ArtsAutosBooksBusinessEducationEntertainmentFamilyFashionFoodGamesGenderHealthHolidaysHomeHubPagesPersonal FinancePetsPoliticsReligionSportsTechnologyTravel
  • »
  • Health»
  • Alternative & Natural Medicine

The health benefits of Seaweed

Updated on April 6, 2015

Natur's Secret

Nature's Secret to helping us achieve balance doesn't grow on a field or within the forest. In originates in the deep waters of our oceans and lakes.

Kelp is the general term for many different seaweed species, more specifically belong to the brown algae family in the order of Laminariales. It is growing in the oceans of the world making up large kelp forests. It is usually found in colder oceans where the water temperature ranges between 43-57 F. The kelp plant is made of blades (resembling a leaf), stipes (resembling stems), and holdfasts (resembling roots). The plant grows very rapidly, some species up to half a meter per day. Some can get as high as 80 meters. Kelp is the home of many marine animals and even some birds. But the highly-nutritious brown algae doesn't just benefit animals. Even humans can profit from it.

Kelp contains many important minerals

Kelp is an excellent source of essential and important trace minerals. Unfortunately, there aren't many food sources that provide us with natural trace minerals at the levels our body needs them. Kelp also contains ultra trace minerals which some of them we have probably never heard of. Nevertheless they are the ingredients that could make the difference in our health.

As a matter of fact, minerals also known as alkalines neutralize body toxins and prevent excess buildup. The minerals contained in seaweed are sodium, calcium, magnesium, potassium, chlorine, sulfur, phosphorus, iodine, iron, zinc, copper, selenium, molybdenum, fluoride, manganese, boron, nickel and cobalt.

Seaweed is extremely high in calcium making it a very healthy alternative to milk and cheese, especially to those that are dairy intolerant. Kelp is also very high in iron. Iron is a very important mineral which supplies our cells with oxygen. Insufficient amounts of iron in the blood can lead to chronic fatigue.

Kelp also contains important vitamins such as A, B, C, D, E and K plus folic acid. It also contains phytonutrients and fatty acids.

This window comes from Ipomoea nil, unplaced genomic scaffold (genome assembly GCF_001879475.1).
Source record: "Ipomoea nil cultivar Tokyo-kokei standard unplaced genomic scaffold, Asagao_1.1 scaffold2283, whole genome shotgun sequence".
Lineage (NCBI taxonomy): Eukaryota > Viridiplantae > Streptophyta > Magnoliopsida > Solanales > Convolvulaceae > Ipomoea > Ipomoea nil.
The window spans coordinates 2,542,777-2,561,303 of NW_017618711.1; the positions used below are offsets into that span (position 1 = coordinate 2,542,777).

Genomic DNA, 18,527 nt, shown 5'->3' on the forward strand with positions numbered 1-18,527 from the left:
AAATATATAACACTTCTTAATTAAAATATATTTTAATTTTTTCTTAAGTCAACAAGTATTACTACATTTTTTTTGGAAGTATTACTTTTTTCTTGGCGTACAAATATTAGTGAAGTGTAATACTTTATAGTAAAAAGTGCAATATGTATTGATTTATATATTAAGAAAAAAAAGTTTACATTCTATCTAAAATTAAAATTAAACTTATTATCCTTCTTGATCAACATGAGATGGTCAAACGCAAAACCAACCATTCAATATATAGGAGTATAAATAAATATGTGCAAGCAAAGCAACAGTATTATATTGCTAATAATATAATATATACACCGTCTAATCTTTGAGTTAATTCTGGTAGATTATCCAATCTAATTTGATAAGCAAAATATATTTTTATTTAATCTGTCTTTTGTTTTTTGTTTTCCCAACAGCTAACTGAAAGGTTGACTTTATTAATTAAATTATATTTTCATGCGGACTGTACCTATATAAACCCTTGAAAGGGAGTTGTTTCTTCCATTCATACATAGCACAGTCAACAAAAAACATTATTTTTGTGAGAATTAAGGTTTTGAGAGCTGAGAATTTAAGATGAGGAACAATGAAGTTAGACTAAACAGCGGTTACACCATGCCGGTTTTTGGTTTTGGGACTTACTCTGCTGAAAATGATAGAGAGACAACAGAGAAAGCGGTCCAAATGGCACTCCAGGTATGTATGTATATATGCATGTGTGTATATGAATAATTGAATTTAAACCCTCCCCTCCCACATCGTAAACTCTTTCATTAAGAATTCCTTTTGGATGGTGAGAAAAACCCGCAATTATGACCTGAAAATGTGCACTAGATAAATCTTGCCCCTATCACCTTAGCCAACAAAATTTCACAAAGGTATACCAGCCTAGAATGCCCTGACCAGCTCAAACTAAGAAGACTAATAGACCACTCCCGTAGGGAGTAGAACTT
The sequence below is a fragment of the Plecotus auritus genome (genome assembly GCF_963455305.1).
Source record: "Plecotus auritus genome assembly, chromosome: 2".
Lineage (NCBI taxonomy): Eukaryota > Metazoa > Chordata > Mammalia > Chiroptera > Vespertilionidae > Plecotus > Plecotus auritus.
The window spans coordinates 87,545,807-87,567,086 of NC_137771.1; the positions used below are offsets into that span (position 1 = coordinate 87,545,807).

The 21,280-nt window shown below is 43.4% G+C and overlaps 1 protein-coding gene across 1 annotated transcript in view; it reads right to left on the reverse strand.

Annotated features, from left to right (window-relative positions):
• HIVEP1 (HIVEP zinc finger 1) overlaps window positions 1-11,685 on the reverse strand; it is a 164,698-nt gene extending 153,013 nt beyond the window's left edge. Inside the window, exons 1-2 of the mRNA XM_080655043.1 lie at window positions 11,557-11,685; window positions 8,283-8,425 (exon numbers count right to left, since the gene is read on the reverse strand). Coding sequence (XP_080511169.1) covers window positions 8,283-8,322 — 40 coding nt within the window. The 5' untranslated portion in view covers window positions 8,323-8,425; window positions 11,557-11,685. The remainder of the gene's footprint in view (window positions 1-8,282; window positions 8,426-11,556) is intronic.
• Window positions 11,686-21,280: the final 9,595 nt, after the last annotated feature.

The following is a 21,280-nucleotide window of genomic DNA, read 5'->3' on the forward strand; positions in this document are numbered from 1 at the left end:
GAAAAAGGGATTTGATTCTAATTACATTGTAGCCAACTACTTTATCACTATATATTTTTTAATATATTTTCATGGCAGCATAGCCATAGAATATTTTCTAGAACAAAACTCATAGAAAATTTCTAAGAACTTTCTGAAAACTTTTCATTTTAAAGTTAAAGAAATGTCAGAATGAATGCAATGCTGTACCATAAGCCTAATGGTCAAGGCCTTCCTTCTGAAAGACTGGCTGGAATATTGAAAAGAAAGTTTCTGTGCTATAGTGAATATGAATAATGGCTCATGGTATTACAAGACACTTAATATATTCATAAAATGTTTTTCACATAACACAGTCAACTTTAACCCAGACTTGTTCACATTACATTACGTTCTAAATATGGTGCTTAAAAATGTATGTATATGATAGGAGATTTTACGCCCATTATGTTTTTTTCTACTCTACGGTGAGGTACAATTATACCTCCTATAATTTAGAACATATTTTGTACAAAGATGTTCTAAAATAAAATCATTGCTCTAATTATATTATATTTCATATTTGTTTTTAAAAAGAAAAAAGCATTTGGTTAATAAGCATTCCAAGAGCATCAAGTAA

High amounts of protein

Proteins play an important part in balancing our health. They are responsible for the health of our muscles, organs and the blood. People that participate in athletic activity do need protein, preferably protein from natural sources. Kelp provides althletes a healthy amount of protein and an extra kick of energy. In addition, certain proteins such as albumin distribute vitamins, minerals and hormones throughout the body aiding in the internal balance.

Since a lot of protein comes from animal sources, kelp is a perfect protein source for vegetarians or those individuals who don't consume enough protein from meat or fish. Kelp, the brown seaweed contains about 15-20% of protein.

With the discovery of bluegreen algae at mineral-rich lakes in Washington research has shown us that this kind of seaweed contains even more protein. It is considered a superfood, and many people have rejuvenated their body thanks to bluegreen algae and some minor lifestyle adjustments.

Balancing Ph Levels

Kelp has a very cleansing and balancing effect on the body. The many different but important minerals contained in Kelp and even Super Bluegreen Algae produce an alkalyzing effect. This means they neutralize acids aiding in the elimination process of body toxins. What does that mean? The fewer body toxins we carry around, the more nutrients can be absorbed. Our organs can work more optimally again. Every single cell will benefit from a toxin-free body as it can regenerate and revitalize our body. It won't only affect our physical but also our emotional health.

Kelp also contains anti-cancerous properties. A California study confirmed that women who incorporated seaweed into their diet would reduce the chance of developing ovarian and breast cancer.

Getting sick from eating seatweed

There is always a concern that seaweed could cause liver poisening through the ingestion of polluted seaweeds. If you pick your own bluegreen algae you could possibly run into that problem especially if you don't know how polluted the water is. But just because you pick your own algae doesn't mean you will get sick. Instead you could benefit from its alkalzing and nutritious effects. If you want to benefit from the vitalizing effects of Kelp it is best to purchase it from a manufacturer who can guarantee a clean and nutritious product. Last but not least it is bluegreen algae that will help you remove other poisons and metals from your body that we accumulate through unhealthy lifestyles. The regular consumption of seaweed fills the nutritional gap, helps remove metals and rids the body of acidic waste.